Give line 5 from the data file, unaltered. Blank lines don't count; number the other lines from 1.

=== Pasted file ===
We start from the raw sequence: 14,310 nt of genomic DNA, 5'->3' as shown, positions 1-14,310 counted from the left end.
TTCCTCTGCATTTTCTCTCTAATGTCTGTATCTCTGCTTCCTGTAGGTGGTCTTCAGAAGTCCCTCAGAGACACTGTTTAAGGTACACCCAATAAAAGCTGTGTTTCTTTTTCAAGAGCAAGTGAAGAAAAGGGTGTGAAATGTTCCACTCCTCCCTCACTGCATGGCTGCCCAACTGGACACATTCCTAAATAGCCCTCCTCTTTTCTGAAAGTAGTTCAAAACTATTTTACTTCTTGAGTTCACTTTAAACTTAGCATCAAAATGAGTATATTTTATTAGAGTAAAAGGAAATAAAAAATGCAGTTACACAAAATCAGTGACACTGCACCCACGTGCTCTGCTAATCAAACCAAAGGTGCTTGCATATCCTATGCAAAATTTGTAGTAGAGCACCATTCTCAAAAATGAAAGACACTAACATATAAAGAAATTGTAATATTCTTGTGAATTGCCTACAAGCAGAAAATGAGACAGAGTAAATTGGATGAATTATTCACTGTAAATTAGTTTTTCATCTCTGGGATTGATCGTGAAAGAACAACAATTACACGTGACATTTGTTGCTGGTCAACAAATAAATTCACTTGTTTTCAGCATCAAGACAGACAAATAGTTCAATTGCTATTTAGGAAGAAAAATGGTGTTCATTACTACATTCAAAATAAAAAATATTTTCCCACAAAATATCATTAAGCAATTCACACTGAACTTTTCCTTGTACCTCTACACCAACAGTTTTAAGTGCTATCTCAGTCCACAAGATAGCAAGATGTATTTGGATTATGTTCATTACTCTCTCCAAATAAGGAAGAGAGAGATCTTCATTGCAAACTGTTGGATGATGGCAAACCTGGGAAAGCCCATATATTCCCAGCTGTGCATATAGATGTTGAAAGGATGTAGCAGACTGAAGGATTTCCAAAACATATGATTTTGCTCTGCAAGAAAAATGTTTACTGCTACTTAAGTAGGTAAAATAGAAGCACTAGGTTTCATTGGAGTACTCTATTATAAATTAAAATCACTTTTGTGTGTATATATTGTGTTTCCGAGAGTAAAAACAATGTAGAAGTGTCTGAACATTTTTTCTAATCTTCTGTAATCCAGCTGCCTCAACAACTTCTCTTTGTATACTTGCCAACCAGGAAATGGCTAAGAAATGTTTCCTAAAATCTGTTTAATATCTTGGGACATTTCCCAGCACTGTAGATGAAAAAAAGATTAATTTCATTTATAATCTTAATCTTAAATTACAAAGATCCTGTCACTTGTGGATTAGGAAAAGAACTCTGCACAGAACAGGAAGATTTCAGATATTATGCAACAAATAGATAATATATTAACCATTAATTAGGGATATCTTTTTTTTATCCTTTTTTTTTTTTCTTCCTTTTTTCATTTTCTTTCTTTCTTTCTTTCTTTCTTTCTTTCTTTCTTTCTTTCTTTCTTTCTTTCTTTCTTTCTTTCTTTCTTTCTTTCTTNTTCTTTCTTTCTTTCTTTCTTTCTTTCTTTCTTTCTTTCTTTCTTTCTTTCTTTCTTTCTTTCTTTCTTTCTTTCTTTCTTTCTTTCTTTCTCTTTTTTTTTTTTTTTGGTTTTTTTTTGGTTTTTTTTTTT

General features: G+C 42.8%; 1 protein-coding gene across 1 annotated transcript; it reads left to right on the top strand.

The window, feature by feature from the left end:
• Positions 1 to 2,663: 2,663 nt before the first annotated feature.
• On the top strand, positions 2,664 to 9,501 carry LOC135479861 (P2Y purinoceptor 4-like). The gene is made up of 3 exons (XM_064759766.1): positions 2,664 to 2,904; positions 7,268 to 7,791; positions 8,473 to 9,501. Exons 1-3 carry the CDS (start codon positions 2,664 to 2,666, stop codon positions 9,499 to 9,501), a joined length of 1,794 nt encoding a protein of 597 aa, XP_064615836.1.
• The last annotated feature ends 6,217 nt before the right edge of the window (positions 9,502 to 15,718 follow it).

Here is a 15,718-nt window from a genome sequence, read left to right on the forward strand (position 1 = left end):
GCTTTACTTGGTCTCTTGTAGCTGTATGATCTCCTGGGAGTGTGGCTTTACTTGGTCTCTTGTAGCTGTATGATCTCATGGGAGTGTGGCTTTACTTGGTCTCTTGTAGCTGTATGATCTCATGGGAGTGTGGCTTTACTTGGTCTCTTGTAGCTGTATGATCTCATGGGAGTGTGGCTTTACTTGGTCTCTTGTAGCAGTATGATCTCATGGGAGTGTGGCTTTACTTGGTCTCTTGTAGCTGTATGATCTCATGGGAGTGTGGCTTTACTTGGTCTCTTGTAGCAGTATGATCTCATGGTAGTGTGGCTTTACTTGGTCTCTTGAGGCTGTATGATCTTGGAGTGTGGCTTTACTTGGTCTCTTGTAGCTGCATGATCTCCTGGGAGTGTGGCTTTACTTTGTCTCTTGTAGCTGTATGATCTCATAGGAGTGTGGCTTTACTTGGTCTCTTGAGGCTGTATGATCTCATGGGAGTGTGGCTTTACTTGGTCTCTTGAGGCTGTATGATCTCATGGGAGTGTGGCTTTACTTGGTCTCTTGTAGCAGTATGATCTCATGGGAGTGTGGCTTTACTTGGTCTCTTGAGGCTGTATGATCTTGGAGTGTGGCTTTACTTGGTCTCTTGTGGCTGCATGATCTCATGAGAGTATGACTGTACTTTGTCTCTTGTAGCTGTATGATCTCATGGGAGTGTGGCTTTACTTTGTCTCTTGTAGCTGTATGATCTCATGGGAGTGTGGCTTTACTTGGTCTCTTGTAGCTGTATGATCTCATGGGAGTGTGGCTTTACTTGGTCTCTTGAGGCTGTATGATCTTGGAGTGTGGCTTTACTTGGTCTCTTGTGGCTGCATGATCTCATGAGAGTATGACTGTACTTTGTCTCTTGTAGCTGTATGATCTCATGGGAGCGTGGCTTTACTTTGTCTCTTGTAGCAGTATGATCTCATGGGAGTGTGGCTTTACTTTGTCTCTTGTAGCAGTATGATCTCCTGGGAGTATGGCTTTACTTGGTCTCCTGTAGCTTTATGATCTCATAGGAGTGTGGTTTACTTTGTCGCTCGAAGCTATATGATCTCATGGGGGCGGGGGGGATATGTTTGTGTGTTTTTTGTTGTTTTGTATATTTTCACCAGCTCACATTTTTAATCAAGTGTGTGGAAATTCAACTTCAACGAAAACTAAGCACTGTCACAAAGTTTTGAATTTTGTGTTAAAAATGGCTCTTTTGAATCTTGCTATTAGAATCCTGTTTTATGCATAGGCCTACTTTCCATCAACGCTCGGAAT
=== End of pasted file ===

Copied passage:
• Positions 1 to 2,663: 2,663 nt before the first annotated feature.